John W. Iwanski via Flickr CC /

Earth to earth, ashes to ashes, dust to dust. In times of mourning, we emphasize the cyclical nature of life and death - and yet, American burial practices are mostly designed to halt the natural process of decomposition. Today on Word of Mouth, a look at the historical forces that pushed America towards embalming and containment, and the growing "green burial" movement. Plus, how American judges are grappling with a difficult to interpret form of evidence that's starting to be introduced in the courtroom - the emoji.

Russell Darling via flickr Creative Commons /

Human beings spend a lot of time satisfying primal urges, but relatively little talking about or studying them. On today’s show, what we can learn by studying hedonism.

Then, at the height of the Ebola epidemic last fall, the hardest hit areas in West Africa not only struggled with containing the virus, but respectfully burying the dead. We’ll take a look at how funeral rites were handled during history’s worst epidemics.

Listen to the full show or click read more for individual segments.

Felipe Tofani via flickr Creative Commons /

In a rare move, Fox News apologized for referring to areas in Europe as Muslim-only “no-go zones.” On today’s show: the origins of the “no-go-zone” myth, and why it persists.

Then, we tackle a very different kind of origin story—the curious experiments that launched the most successful non-carbonated beverage in the U.S.: Gatorade.

And we continue our series on offbeat college courses: The Uncommon Core. Today: "Zombies in Popular Media".

Listen to the full show and click Read more for individual segments.

Pimthida via flickr Creative Commons

From the Trojan war to the current war in Afghanistan, soldiers have been penning farewell letters for centuries. On today’s show, a look into the deeply private “death letter” tradition throughout history.

Then, we’ll kick off our new series, “Good Gig”, with a rare bookseller who found his dream job among the binders on a dusty shelf.

Listen to the full show and click Read more for individual segments.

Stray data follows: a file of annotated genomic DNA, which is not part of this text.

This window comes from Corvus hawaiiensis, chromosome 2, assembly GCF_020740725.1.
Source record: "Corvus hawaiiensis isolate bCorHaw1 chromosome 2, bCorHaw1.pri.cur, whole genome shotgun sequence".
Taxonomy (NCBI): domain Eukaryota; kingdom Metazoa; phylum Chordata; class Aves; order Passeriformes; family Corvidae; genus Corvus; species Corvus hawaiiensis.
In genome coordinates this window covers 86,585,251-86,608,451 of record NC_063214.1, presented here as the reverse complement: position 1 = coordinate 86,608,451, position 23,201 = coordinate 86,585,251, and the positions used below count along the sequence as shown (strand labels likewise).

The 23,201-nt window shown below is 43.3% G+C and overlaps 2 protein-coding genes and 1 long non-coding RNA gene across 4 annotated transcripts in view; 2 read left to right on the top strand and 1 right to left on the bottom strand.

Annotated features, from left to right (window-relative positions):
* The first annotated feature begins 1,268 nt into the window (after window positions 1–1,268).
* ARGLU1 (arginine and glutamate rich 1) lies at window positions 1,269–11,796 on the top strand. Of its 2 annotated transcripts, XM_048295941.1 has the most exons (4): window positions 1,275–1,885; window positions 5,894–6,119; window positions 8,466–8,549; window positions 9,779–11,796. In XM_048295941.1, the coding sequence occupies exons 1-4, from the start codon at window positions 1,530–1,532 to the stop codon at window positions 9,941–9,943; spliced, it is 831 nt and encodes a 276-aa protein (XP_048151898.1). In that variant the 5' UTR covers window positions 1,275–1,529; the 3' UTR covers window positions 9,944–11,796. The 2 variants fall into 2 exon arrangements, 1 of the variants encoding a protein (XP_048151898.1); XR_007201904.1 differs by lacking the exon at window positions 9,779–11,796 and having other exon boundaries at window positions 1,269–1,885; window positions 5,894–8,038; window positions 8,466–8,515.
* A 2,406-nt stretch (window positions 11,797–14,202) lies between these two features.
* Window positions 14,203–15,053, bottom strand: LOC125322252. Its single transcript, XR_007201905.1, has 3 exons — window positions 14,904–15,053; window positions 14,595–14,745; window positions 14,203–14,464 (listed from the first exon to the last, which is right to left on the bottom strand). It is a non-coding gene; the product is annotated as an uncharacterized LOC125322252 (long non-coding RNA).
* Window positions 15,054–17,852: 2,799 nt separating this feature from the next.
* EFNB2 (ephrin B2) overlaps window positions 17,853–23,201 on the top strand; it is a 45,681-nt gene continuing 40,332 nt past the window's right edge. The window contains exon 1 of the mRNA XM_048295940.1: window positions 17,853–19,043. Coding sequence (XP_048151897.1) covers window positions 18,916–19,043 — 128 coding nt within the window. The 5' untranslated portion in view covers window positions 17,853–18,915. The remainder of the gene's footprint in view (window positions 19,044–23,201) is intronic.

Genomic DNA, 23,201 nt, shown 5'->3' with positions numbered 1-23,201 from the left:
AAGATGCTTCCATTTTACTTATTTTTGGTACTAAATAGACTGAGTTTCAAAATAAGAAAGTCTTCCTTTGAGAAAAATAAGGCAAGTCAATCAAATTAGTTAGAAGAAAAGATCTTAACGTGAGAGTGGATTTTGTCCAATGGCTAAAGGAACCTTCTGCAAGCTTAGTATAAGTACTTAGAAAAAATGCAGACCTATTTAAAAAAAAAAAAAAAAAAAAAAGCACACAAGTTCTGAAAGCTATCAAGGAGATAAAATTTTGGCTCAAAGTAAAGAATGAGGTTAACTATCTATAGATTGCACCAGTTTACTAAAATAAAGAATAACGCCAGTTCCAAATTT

Reflecting On Robin Williams

Aug 12, 2014
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 In April 2010, WTF host Marc Maron sat down to speak with Robin Williams. Following the news of Williams’ death on August 11, Maron reflected back on that interview and shared some of his thoughts on a conversation that he considers life-changing. The interview is at times delicate, as Williams talks about his battle with addiction and depression, but it also raised a new perspective the comedian which people had rarely seen before.

8.3.14: The Death Show

Aug 3, 2014
Rob Shenk via Flickr CC

Ceased to be, eternal rest, journey’s end, six feet under. First, why do we have such a hard time facing the realities of death? We’ll begin with planning for it….and the importance of getting your wishes in order. Then, we find out what happens when someone dies mysteriously. Death by murder…or owl? And, we’ll talk to the Boston Globe’s obituary writer about the growing number of people writing selfie-obits. Today, Word of Mouth casts off the euphemisms and talks directly about death.

Listen to the full show and Read more for individual segments.

How To Write Your Own Obituary

Jul 30, 2014
TempusVolat via Flickr CC

As part of our investigation into all things death, we spoke with Barbara Bates Sedoric, president and founder of Lasting Matters, about planning for death by saving your family from extra stress to making sure documents are in order. And now one of those documents may very well be part of a new trend that is on the rise.

LastingMatters: Conversations About Death

Jan 30, 2014
Kaity Hemgesberg via flickr Creative Commons

Discussing death should be no laughing matter. Nor should it be easy, pressure-free, and light-hearted, right? Well, according to Barbara Sedoricfounder of LastingMatters, talking about death doesn't need to be somber, and it does need to happen.

In October of 2012, she created Boo's Bucket List Blog, her first ever, with the idea of starting a conversation about death. From there, her posts have covered everything from end of life conversations, funeral planning, and bucket lists.

OldOnliner via flickr Creative Commons

Today on Word of Mouth we wrap up our series Rethink 2014 with, perhaps, the most difficult concept …death. Then we delve into a discussion about the possible disruption of wildlife photography and ethical practice. Finally, Ben Bradlee, Jr. shares revelations on a Boston Red Sox player: Ted Williams. Listen to the full audio and scroll down to read more on individual segments.